The arguments against rankings tend to be rather torturous and unintuitive in nature.  One may suspect that, with or without the participation of the institutions, such rankings will continue to be produced, debated, and closely scrutinized. This is for a good reason.  Rankings and ratings of academic institutions have existed well before USNWR, and they have often been produced without the cooperation of the subject institutions.  The hunger for such rankings is deep, for it is in the consumer’s interests.

As consumers, ratings are important in determining a product’s value independent of the brand.  Ratings can build brands and can also tear them down.  By eliminating ratings, those product producers may hide behind unfounded or irrelevant marketing claims.  In the academic realm, these have included appeals to tradition and cherry-picked stories of individual student and faculty activities and experiences.

One may criticize the methodology, but if we are comfortable rating things like cars and appliances a la Consumer Reports, why should there be controversy about ranking educational institutions?  Is it not justifiable to have a means by which the consumer (and potentially their parents) may determine where to spend a large amount of time, effort, and financial resources?  Why would it be problematic to have information useful to avoid a low-value product?

The focus of controversy at the top end of the rating scale appears immaterial since these are all highly resourced learning institutions.  It is doubtful that there is much in the way of meaningful differences between #1 and #20.  Some of the hand-wringing at this level is a reflection of bourgeois neuroses.  However, there is a huge difference between #20 and #120.  Simply put, the #120 school is less likely to have the resources to provide sufficient exposure to the trainee that will allow them to fully explore and develop a full range of interests within the allotted time frame compared to the #1-20 schools.  As such, rating systems can be important in making clear these sorts of segmentations in the marketplace.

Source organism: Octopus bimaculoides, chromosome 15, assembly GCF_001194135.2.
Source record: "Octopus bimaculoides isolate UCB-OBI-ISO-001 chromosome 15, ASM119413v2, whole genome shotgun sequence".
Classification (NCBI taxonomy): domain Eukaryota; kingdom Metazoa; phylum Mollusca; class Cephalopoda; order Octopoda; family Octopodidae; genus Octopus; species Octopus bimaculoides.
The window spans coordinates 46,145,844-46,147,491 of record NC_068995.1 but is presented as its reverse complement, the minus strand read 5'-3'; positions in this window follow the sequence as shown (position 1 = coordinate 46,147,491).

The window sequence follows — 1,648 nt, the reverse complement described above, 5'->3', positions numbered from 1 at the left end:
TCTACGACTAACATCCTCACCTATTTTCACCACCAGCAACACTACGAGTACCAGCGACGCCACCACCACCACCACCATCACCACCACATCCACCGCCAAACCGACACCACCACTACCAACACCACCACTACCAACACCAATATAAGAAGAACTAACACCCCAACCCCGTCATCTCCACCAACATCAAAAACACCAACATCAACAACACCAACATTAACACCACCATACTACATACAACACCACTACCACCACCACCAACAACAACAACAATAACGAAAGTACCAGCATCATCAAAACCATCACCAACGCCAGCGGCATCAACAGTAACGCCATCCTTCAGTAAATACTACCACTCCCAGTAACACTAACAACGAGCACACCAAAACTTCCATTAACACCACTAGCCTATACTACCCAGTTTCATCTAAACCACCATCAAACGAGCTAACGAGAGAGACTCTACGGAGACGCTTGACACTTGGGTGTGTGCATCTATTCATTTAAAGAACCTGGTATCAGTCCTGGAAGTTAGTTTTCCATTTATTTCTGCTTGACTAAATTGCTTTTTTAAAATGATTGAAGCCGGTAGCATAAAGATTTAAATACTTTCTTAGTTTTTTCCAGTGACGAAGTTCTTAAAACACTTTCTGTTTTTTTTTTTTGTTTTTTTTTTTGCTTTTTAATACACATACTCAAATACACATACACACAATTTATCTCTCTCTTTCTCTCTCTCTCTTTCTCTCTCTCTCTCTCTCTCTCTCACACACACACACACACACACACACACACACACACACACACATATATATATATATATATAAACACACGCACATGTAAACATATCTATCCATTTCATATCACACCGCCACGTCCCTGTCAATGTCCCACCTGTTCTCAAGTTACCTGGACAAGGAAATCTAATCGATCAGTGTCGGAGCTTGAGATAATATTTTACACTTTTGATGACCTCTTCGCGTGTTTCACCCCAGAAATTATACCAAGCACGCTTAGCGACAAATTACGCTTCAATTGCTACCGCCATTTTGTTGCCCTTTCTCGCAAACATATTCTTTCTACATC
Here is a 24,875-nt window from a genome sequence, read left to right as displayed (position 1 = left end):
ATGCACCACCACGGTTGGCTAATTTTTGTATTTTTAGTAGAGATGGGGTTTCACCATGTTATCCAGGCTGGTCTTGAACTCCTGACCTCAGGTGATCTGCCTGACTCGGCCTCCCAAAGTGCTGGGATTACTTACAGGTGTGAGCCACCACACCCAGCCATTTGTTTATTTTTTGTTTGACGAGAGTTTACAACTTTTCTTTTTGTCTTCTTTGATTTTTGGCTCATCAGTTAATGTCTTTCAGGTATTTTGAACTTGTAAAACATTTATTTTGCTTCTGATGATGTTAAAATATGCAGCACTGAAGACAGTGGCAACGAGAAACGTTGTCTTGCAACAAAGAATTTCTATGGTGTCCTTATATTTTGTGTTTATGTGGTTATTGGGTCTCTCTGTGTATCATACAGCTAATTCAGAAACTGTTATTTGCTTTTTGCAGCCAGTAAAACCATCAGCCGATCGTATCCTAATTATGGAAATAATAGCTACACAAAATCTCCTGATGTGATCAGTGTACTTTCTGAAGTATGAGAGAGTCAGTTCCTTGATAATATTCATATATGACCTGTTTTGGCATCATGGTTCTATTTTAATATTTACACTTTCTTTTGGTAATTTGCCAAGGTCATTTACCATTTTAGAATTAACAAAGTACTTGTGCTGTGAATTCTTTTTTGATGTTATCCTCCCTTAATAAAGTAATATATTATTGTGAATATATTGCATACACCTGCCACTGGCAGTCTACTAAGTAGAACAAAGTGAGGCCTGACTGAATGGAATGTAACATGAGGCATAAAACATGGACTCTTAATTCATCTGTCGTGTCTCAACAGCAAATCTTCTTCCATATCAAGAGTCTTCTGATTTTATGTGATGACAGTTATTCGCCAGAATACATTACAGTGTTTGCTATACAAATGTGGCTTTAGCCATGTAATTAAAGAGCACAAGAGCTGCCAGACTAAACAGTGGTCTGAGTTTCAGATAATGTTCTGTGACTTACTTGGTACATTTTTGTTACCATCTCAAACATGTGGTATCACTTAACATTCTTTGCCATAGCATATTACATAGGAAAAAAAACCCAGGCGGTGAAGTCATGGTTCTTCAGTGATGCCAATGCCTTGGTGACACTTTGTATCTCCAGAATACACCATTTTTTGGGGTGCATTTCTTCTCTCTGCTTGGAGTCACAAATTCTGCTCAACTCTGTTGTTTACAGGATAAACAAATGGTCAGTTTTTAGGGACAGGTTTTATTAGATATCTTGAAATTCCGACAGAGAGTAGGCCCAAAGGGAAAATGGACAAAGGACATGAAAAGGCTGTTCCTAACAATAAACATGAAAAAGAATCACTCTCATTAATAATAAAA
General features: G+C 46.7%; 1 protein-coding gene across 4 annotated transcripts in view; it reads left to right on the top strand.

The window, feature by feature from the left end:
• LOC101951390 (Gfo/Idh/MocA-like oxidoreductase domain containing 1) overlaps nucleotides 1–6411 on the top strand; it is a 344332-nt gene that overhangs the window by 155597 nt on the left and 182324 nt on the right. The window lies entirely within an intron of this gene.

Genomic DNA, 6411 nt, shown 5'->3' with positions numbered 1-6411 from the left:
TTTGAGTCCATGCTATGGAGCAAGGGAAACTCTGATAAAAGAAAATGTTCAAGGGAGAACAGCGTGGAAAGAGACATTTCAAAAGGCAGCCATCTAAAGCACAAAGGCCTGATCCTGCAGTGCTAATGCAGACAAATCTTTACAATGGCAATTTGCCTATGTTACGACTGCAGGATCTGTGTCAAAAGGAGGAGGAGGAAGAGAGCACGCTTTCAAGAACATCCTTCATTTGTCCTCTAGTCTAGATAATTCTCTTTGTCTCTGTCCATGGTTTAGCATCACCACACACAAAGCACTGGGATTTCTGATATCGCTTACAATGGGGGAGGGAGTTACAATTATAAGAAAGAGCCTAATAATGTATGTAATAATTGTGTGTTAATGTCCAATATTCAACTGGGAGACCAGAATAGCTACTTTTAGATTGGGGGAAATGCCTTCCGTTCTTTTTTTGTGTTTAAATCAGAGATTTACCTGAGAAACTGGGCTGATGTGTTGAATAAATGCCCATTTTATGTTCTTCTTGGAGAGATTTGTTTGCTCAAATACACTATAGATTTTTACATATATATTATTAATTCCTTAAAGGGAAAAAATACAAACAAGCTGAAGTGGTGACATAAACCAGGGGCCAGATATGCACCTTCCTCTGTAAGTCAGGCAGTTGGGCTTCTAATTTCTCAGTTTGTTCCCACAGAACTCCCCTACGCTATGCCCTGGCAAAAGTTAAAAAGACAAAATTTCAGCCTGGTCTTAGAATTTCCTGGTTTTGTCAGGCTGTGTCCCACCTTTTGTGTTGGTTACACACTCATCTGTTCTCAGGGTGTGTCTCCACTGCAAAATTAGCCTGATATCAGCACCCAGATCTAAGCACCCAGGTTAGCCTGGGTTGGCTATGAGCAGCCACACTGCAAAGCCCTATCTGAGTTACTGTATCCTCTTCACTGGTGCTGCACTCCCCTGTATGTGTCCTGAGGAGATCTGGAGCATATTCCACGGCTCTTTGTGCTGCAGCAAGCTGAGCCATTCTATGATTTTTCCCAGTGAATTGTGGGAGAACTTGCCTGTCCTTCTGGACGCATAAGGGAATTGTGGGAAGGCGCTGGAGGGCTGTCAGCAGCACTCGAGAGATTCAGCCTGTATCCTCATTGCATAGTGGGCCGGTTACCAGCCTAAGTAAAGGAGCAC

The continuing drive towards opacity from the schools themselves will ironically further drive the value of rankings of institutions by the prospective consumer.  Oftentimes, the less that one objectively knows of an entity, the greater the mystique.  Where USNWR might be pushed to the side, there will still be the Times Higher Education Supplement, the QS Universities Ranking, and many others.

It, however, should be made clear that rankings and ratings should only be part of a complex decision-making process for applicants and their families.  Location, finances, range of offerings, and “fit,” as well as other intangibles, are and should be part of a decision-making process.  Yet, the quality of the mystique is so compelling that it warrants some examination.

During my graduate studies, I recall a discussion with an eminent and brilliant professor on the topic of publishing in “good journals” and “bad journals.”  Why did there seem to be a pecking order of scientific and medical journals?  Why was “Nature” better than “Neuron” and “Neuron” better than “Brain Research”? 

The wise professor concluded that an unspoken hierarchy of groupthink, peer pressure, vanity, and self-fulfilling biases compel authors to self-select and direct their submissions to more or less “prestigious” journals.  As a young and stupid student, this lesson took a while to sink in fully.

Journal prestige was a significant issue in the past, guaranteeing higher exposure to a manuscript.  When we used to visit the libraries, the prestigious journals were well-fingered, their spines broken, and occasional pages ripped out.  As such, journal prestige had been incredibly important as a means to draw “eyeballs.”